It was natural that the changes and new conditions here outlined should develop new institutions. Almost from the very inception of the movement it acquired an organized character. The joint proclamation issued in 1108 by Adolph of Holstein and other Saxon nobles is an indication of this. The mechanism of both feudal and ecclesiastical government was early used to promote and govern the movement of Dutch and Flemish colonization in mediaeval Germany. In the rivalry between the two forms that of the church was superior to that of the secular nobles; and of the two branches of the clergy the system of the Cistercian Order was superior to all.
One of the earliest and most influential institutions that developed was the office and profession of "promoter" or locator. Usually he was a bailiff or steward of the feudal domains of some prince or prelate, who as agent of the lord surveyed the tract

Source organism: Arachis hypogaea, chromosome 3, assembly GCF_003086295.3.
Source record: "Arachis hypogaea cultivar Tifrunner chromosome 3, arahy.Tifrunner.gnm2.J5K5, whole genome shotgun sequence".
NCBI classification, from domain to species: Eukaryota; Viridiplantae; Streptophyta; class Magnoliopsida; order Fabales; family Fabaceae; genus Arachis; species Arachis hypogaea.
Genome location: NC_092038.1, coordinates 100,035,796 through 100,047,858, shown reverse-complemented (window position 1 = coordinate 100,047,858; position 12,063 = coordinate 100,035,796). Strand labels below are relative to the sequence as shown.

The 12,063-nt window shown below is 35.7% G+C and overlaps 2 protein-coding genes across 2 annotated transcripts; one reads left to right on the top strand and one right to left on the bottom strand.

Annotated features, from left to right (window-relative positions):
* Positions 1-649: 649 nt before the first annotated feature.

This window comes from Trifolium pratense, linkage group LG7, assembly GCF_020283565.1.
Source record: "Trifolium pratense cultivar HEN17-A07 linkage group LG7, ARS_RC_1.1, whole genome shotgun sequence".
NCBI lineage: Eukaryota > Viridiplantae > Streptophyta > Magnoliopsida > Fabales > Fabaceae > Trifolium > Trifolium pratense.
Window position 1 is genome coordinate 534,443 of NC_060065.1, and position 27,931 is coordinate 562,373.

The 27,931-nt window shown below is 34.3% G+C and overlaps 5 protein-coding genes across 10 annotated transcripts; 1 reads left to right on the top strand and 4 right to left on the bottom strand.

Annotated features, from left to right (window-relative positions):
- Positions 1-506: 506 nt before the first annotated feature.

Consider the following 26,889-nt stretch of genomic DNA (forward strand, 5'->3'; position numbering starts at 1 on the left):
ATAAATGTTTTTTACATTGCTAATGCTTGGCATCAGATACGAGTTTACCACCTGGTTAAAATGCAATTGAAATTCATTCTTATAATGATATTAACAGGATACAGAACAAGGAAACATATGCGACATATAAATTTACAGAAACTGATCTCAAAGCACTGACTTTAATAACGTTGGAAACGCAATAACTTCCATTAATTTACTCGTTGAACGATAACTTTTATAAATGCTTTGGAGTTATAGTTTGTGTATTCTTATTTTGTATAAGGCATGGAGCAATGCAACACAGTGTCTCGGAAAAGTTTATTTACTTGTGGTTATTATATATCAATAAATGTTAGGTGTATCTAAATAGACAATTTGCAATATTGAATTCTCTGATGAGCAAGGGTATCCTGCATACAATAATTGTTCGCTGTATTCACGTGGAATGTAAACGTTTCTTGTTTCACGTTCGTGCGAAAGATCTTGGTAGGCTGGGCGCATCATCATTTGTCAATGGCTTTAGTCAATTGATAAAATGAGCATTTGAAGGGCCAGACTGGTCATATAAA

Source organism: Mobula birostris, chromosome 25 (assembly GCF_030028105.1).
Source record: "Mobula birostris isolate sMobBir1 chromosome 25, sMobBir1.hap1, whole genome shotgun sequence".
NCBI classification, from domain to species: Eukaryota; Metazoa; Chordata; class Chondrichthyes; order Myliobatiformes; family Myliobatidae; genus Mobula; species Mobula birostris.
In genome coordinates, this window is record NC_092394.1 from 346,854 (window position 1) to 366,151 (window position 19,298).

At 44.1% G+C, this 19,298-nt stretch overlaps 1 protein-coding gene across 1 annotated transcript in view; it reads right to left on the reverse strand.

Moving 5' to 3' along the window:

'This valuable charter is reprinted from Herrgott, Monumenta domus Austriacae, etc. (1750-72), in Reich, Select Documents Illustrating Med. and Mod. History, 264–65. Kaindl, op. cit, II, 206–10, has summarized the information to be found. For other special literature see Schwind-Dopsch, Urkunden zur Verfassungsgesch. d. deutschoesterr. Erblande (Innsbruck, 1895), 38.
2 Kötzschke, 53A; Archiv f. Kunde Oest. Geschichtsq., X, 92; Huber, Gesch. Oesterreich, I, 488.